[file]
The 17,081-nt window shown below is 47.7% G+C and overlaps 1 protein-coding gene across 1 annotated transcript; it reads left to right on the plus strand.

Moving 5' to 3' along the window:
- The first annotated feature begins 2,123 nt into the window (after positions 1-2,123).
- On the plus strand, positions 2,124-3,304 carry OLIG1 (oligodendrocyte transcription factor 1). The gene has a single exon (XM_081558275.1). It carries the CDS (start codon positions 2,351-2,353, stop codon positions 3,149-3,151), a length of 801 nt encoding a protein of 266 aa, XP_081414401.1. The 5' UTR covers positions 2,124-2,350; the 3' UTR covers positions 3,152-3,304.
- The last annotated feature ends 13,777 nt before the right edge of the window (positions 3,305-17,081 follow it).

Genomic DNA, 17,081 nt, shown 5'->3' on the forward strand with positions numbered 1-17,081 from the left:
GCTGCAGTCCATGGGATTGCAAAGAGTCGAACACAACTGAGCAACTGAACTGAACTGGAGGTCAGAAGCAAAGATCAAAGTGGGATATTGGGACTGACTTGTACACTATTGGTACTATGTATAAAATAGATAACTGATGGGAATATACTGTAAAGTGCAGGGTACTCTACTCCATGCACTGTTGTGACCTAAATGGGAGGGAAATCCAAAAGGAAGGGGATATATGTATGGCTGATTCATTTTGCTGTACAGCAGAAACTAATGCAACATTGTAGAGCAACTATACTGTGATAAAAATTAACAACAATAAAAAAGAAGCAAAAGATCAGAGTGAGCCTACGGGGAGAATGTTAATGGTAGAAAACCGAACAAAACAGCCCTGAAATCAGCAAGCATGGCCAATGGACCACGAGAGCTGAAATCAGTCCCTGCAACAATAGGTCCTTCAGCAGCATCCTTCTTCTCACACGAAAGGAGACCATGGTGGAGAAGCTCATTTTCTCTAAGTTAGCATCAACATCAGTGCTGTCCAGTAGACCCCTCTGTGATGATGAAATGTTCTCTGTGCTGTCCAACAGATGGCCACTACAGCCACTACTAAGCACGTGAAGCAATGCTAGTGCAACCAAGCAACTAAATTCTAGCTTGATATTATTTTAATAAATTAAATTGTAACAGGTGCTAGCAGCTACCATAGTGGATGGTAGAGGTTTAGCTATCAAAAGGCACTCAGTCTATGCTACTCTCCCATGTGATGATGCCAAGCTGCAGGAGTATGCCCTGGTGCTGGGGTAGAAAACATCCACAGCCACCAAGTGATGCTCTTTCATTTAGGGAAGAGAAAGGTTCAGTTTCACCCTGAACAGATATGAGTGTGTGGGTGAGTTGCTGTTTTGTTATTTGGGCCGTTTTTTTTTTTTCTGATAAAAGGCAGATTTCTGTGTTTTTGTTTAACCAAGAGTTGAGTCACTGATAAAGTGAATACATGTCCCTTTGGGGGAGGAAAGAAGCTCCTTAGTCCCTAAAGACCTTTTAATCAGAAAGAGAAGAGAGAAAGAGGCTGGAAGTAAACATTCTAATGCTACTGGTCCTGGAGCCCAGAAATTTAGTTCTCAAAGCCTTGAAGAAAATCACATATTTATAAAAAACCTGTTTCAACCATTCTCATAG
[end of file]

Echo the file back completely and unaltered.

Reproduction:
The 17,081-nt window shown below is 47.7% G+C and overlaps 1 protein-coding gene across 1 annotated transcript; it reads left to right on the plus strand.

Moving 5' to 3' along the window:
- The first annotated feature begins 2,123 nt into the window (after positions 1-2,123).
- On the plus strand, positions 2,124-3,304 carry OLIG1 (oligodendrocyte transcription factor 1). The gene has a single exon (XM_081558275.1). It carries the CDS (start codon positions 2,351-2,353, stop codon positions 3,149-3,151), a length of 801 nt encoding a protein of 266 aa, XP_081414401.1. The 5' UTR covers positions 2,124-2,350; the 3' UTR covers positions 3,152-3,304.
- The last annotated feature ends 13,777 nt before the right edge of the window (positions 3,305-17,081 follow it).

Genomic DNA, 17,081 nt, shown 5'->3' on the forward strand with positions numbered 1-17,081 from the left:
GCTGCAGTCCATGGGATTGCAAAGAGTCGAACACAACTGAGCAACTGAACTGAACTGGAGGTCAGAAGCAAAGATCAAAGTGGGATATTGGGACTGACTTGTACACTATTGGTACTATGTATAAAATAGATAACTGATGGGAATATACTGTAAAGTGCAGGGTACTCTACTCCATGCACTGTTGTGACCTAAATGGGAGGGAAATCCAAAAGGAAGGGGATATATGTATGGCTGATTCATTTTGCTGTACAGCAGAAACTAATGCAACATTGTAGAGCAACTATACTGTGATAAAAATTAACAACAATAAAAAAGAAGCAAAAGATCAGAGTGAGCCTACGGGGAGAATGTTAATGGTAGAAAACCGAACAAAACAGCCCTGAAATCAGCAAGCATGGCCAATGGACCACGAGAGCTGAAATCAGTCCCTGCAACAATAGGTCCTTCAGCAGCATCCTTCTTCTCACACGAAAGGAGACCATGGTGGAGAAGCTCATTTTCTCTAAGTTAGCATCAACATCAGTGCTGTCCAGTAGACCCCTCTGTGATGATGAAATGTTCTCTGTGCTGTCCAACAGATGGCCACTACAGCCACTACTAAGCACGTGAAGCAATGCTAGTGCAACCAAGCAACTAAATTCTAGCTTGATATTATTTTAATAAATTAAATTGTAACAGGTGCTAGCAGCTACCATAGTGGATGGTAGAGGTTTAGCTATCAAAAGGCACTCAGTCTATGCTACTCTCCCATGTGATGATGCCAAGCTGCAGGAGTATGCCCTGGTGCTGGGGTAGAAAACATCCACAGCCACCAAGTGATGCTCTTTCATTTAGGGAAGAGAAAGGTTCAGTTTCACCCTGAACAGATATGAGTGTGTGGGTGAGTTGCTGTTTTGTTATTTGGGCCGTTTTTTTTTTTTCTGATAAAAGGCAGATTTCTGTGTTTTTGTTTAACCAAGAGTTGAGTCACTGATAAAGTGAATACATGTCCCTTTGGGGGAGGAAAGAAGCTCCTTAGTCCCTAAAGACCTTTTAATCAGAAAGAGAAGAGAGAAAGAGGCTGGAAGTAAACATTCTAATGCTACTGGTCCTGGAGCCCAGAAATTTAGTTCTCAAAGCCTTGAAGAAAATCACATATTTATAAAAAACCTGTTTCAACCATTCTCATAG